Representing Australia 54 times over 17 years is something not many people can boast, but Pararoos captain Ben Roche has achieved that and much more.
Roche continues to show all Australians that anything is possible, and more importantly he’s become a role model for people with Cerebral Palsy.
“When I meet families or hear from families with young kids with Cerebral Palsy there’s a moment where it clicks, they hear about it, they’re like, ‘this is awesome’,” Roche said when speaking to Pararoos.com.au.
“Whether they choose to play football, or they want to be a banker or whatever it may be, I think it’s about setting an example that anything is possible.”
The Pararoos were preparing to travel to Europe in June for the 2020 IFCPF Nations Cup, but due to the COVID-19 pandemic the tournament has been postponed and pushed the Pararoos’ plans back twelve months.
Watch a feature with Benny Roche below!
“I think COVID’s turned out to be bigger than I first thought, and many people first thought. Initially when you hear it might interrupt your domestic camps or your international tournaments you kind of go, ‘oh yeah, we’ll see a little bit closer to it’ and you continue to prepare as best as possible. Then you see it halt everything for long periods of time,” he said.
“It’s a bit of a shock but you sort of have to take in in your stride. Everyone’s in the same boat; you kind of just have to roll with it.”
Pararoos strength and conditioning coach Tim Palmer built a website that covers all of the required training for the team including strength and conditioning, ball work, intervals and mental health support. Roche is grateful for the resources provided and is using this opportunity to push himself further than he has before.
“To have access to that from home was phenomenal and allowed everyone to be accountable and continue to work towards what our goals were,” Roche said.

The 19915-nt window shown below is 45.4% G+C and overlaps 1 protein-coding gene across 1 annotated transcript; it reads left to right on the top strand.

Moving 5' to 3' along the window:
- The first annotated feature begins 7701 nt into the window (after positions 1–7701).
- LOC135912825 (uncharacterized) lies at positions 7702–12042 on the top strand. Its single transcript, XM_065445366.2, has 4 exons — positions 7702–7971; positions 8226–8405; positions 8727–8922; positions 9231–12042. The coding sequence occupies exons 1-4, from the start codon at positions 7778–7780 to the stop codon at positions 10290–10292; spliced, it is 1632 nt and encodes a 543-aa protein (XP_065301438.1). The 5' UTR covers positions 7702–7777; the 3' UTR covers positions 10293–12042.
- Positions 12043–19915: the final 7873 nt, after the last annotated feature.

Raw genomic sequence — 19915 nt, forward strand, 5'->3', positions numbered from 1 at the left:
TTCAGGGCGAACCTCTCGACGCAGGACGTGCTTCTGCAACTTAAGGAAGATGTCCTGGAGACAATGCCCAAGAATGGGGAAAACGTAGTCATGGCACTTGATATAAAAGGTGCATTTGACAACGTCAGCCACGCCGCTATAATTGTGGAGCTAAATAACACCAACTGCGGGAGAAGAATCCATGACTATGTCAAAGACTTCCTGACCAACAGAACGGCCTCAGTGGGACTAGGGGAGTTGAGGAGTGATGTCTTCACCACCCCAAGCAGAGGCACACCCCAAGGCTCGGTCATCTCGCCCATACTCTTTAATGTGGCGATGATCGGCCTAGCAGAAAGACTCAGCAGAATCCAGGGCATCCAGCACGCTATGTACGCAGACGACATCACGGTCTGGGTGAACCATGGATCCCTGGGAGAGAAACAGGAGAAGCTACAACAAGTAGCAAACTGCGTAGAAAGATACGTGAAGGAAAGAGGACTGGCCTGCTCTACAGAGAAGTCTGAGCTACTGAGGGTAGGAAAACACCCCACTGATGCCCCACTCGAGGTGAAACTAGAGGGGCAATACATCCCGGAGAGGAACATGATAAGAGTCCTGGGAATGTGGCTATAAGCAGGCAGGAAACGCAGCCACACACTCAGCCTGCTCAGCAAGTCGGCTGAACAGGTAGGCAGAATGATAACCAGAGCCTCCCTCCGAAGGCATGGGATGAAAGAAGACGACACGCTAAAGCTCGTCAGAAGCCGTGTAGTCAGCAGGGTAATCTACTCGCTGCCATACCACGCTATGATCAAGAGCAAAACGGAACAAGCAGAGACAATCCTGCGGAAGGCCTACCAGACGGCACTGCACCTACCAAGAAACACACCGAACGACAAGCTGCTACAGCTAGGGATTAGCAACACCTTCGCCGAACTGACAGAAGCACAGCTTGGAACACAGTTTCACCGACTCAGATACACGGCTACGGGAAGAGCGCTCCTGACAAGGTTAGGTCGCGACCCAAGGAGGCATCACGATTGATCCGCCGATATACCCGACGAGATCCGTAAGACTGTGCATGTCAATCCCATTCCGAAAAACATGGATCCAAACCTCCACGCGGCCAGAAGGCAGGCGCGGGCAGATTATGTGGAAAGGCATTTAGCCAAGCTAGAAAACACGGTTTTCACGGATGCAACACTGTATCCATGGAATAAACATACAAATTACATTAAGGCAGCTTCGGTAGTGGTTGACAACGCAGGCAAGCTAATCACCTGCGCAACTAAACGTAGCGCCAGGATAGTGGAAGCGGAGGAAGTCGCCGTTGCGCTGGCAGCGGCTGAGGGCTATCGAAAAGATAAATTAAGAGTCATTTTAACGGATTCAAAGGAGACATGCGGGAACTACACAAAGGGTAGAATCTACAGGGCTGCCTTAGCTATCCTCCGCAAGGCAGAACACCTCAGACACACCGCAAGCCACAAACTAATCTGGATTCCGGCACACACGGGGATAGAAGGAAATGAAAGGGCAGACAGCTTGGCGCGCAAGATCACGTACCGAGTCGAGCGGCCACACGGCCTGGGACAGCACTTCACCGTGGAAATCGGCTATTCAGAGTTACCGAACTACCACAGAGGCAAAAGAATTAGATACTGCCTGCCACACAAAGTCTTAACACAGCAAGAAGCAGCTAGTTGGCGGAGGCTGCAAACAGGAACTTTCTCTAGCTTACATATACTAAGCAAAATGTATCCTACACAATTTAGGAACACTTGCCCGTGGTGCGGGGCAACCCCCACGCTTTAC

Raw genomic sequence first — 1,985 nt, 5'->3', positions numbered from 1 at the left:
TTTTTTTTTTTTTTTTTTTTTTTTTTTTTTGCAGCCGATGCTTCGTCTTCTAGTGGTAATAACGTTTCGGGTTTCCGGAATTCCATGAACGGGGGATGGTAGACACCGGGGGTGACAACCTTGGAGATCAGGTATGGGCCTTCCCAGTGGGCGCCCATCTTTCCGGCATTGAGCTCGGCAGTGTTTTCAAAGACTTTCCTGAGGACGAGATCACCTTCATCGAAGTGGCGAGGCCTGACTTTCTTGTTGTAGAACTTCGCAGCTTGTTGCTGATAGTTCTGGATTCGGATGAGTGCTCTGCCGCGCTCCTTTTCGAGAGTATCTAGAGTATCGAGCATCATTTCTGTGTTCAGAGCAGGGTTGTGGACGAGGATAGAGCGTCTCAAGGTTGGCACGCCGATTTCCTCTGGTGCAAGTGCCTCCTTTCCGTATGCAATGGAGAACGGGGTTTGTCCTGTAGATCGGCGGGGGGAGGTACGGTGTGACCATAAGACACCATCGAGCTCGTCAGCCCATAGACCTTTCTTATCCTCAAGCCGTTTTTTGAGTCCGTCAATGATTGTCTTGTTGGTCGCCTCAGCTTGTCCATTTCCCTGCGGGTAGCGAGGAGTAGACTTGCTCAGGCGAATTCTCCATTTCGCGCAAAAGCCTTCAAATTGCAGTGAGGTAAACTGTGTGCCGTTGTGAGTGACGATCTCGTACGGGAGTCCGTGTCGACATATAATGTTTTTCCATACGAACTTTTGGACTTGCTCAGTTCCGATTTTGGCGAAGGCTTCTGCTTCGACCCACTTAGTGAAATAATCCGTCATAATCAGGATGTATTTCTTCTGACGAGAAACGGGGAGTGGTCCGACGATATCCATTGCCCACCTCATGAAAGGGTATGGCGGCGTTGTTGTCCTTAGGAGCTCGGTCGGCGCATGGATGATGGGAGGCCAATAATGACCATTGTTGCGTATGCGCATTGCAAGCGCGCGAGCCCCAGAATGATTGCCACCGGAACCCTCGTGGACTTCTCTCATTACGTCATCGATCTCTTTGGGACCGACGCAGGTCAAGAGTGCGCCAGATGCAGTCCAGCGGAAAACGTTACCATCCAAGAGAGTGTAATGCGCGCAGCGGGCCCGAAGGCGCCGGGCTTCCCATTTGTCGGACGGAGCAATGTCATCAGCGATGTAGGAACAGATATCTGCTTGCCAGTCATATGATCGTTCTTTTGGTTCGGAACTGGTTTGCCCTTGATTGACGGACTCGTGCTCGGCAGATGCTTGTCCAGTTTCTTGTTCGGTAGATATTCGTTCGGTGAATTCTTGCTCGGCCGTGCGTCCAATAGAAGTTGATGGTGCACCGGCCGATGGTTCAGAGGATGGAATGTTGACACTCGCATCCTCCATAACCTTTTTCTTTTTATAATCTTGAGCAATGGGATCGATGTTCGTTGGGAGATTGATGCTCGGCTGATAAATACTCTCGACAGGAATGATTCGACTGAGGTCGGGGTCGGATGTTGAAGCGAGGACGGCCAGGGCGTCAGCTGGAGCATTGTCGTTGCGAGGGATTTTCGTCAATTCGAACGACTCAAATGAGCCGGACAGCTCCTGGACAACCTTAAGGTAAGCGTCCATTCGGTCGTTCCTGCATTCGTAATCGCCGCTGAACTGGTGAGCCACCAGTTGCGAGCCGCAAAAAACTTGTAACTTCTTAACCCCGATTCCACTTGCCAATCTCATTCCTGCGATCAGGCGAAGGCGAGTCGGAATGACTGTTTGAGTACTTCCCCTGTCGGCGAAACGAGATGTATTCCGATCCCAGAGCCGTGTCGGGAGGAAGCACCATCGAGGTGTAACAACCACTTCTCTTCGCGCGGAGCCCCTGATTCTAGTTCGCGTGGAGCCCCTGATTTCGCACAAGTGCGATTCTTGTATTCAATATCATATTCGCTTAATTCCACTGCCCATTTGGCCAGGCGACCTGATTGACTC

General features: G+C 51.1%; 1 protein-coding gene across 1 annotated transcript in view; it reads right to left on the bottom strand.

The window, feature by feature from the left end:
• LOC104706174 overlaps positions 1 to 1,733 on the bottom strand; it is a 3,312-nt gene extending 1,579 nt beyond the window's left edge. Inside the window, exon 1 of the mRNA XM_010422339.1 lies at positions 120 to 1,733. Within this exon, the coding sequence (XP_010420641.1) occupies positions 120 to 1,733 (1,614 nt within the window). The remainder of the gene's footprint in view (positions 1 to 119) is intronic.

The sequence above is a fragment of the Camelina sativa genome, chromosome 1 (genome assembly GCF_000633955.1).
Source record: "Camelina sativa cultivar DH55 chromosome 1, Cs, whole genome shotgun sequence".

“For me I really started to enjoy where I live and I’m really lucky to be in Lennox Head in northern NSW.”
“Had some fun doing some longer runs, which I’d never really done before over the headlands, hitting some PBs (personal best times) and just really enjoying that space. Not something I could have never imagined doing before, a few half marathons and things like that which is nice.”
During isolation he has been able to spend more time with his family, even including his children in his home garage workouts.
“[I am] finding lots of different things to lift up, whether it was my four-year-old daughter or my son, just finding different ways to adapt and keep moving.”
Roche lauded the connection the group has formed through constantly communicating with each other during this difficult time.
“We’re really lucky to have Kai our head coach who was the first on the phone to all of us to check our personal circumstances, to make sure we were financially okay, whatever it may be. To me that really sums up the kind of network we have.”
“Communication for the Pararoos has always been a big aspect of how we approach things. We’ve always spoken openly and honestly with each other. Always attempted to check in on one another, particularly through a difficult time like this the boys have obviously maintained that.”
Roche and Pararoos continue to work towards the IFCPF Nations Cup, which is likely to be held in June 2021.